“No! And so I did it… and I was successful for a while, at least. I had Twilight on the ropes. I didn’t see the results, of course, but I was sure I had done it. And then…” Her voice trailed off as a frown overtook her. Starlight fixated her gaze on a piece of grass and she toyed with it using her hoof. “Twilight managed to pull me through the time nebula and I saw… I finally saw it. I saw a world. I saw an alternate Equestria. I saw someplace so totally different than what’s here now. I saw a world where Twilight never happened.” She shook her head. “It was a bad place. It was there… all because of me.”

Some water formed in Starlight’s eye but did not fall, and her frown refused to deepen any more than it had. “It was… sobering, to say the least. I didn’t realize the consequences of what I was doing. It showed me just how wrong I was about my whole approach. How... my philosophy had nearly ruined everything, really and truly.”

Sunset had to force herself to not picture it. She had heard stories, and if they could remain that way, that would be okay. Instead, she laid a hoof across Starlight’s back. “You just wanted what you thought was fair, right?”

A small smile formed on the rim of Starlight’s muzzle. “Yeah. I did. I just didn’t think about how catastrophically wrong it would make things. Looking back, I see that I was just a tad bit extreme. And I’ve learned since then.”

Sunset giggled in response, understanding the sentiment perfectly.

Starlight nodded her head back in forth as if entertaining another thought. “But…” she began, turning to face Sunset, “if there’s one thing about all of that… one thing that I do take solace in…?”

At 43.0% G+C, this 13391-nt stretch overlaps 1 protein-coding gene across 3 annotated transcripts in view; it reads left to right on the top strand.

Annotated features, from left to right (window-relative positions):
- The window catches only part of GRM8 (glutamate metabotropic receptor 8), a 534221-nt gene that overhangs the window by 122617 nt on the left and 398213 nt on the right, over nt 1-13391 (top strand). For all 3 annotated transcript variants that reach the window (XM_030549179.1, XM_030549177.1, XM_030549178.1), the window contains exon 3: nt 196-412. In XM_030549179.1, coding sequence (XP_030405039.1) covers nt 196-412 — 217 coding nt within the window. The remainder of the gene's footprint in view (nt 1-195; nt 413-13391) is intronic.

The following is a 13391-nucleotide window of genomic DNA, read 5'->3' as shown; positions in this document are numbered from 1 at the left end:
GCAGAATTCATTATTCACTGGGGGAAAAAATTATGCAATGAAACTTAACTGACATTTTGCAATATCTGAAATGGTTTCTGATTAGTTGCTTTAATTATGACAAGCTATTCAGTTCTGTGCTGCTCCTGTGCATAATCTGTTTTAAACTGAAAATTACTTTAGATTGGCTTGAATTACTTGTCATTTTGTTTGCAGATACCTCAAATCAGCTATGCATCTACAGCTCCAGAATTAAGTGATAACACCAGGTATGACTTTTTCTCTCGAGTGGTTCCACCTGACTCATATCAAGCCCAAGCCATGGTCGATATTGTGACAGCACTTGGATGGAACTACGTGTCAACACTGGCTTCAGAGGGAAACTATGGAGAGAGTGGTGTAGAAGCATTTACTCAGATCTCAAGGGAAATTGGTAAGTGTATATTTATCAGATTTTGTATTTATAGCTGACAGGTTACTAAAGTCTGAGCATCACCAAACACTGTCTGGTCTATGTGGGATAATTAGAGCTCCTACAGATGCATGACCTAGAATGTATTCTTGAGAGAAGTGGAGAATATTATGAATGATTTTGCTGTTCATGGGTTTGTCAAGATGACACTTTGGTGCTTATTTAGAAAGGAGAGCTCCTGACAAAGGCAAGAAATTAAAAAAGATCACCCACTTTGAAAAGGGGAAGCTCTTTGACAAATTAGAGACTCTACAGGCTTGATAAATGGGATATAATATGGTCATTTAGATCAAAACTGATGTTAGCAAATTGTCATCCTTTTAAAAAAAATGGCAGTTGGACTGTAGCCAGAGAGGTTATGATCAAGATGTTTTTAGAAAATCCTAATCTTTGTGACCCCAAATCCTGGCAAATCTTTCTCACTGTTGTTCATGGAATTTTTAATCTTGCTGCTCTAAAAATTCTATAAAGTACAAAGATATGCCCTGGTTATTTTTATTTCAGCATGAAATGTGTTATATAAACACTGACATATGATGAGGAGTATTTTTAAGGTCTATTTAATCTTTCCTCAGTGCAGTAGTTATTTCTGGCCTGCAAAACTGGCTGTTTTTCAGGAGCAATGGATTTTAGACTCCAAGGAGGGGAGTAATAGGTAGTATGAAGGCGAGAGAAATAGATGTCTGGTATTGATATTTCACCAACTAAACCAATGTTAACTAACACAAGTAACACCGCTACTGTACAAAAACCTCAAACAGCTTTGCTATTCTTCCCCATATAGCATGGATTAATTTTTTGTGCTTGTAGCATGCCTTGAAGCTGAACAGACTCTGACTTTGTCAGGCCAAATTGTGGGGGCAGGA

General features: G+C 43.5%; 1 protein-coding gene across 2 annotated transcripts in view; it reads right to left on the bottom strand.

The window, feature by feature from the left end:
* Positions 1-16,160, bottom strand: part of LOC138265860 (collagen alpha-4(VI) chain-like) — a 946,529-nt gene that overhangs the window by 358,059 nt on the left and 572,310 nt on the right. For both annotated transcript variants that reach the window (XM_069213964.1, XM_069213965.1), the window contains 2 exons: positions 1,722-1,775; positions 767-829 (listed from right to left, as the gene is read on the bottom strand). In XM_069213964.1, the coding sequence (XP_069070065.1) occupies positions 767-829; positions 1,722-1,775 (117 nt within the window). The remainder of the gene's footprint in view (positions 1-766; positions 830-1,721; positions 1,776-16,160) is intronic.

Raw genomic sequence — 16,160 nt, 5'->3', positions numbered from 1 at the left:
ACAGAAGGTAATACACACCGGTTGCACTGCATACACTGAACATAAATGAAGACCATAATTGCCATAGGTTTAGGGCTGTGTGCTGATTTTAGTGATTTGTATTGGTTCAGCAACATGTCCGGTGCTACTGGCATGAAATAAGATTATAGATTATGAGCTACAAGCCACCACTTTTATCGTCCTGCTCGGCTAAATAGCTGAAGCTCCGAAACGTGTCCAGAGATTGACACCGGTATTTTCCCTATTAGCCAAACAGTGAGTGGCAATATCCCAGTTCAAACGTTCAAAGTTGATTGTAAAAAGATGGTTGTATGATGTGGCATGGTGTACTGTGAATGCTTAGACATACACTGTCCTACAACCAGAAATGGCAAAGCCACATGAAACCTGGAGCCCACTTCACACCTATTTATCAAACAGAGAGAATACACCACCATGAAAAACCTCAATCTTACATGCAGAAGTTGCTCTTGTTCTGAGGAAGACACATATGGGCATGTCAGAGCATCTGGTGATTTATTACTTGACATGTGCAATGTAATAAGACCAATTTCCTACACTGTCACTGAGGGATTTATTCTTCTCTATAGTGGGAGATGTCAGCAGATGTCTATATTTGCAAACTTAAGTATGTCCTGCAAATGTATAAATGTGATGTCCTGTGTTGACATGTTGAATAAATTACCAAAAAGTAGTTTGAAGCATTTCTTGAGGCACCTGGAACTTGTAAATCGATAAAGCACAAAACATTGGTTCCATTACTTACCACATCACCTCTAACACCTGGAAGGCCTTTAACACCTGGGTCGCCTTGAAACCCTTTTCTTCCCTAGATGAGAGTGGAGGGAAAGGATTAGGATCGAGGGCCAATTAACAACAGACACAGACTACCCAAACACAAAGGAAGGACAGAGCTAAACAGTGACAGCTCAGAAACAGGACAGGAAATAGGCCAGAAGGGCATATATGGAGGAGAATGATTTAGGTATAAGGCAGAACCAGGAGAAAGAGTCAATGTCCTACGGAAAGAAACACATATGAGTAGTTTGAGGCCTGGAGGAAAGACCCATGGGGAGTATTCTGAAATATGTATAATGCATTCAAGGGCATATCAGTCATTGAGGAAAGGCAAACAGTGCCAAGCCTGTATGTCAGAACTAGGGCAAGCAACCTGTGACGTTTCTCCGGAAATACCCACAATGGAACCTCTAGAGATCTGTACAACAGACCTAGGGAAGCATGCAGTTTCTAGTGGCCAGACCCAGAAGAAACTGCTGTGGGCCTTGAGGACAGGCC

Sunset turned to meet her friend’s gaze. “Yeah?”

Starlight swallowed, her expression more certain than before. “It’s that those worlds, as horrible as they must have been… they’re just a terrible memory.”

* * *

Princess Twilight Sparkle of Equestria scowled at the large portal before her. She ruffled her wings once as she approached it. Her horn lit up and she scanned the anomaly from top to bottom, frowning further when her spell told her nothing.

The portal hummed quietly as sickly green light swam around the rim. She noted the image contained within the large, parabolic shape sticking out of the ground: the night sky on the other side of the opening.

She looked at what lay underneath her hooves. And our train tracks run right into the broad side of this portal, she thought. That’s interesting…

Peering around the side, she noted the flat construction and the similar behavior on the other side of the portal. At least it acts like a two-dimensional hole…

Rarity walked up behind her, throwing her shining coiffure into the wind. “Well?” she asked. “What do you make of it?”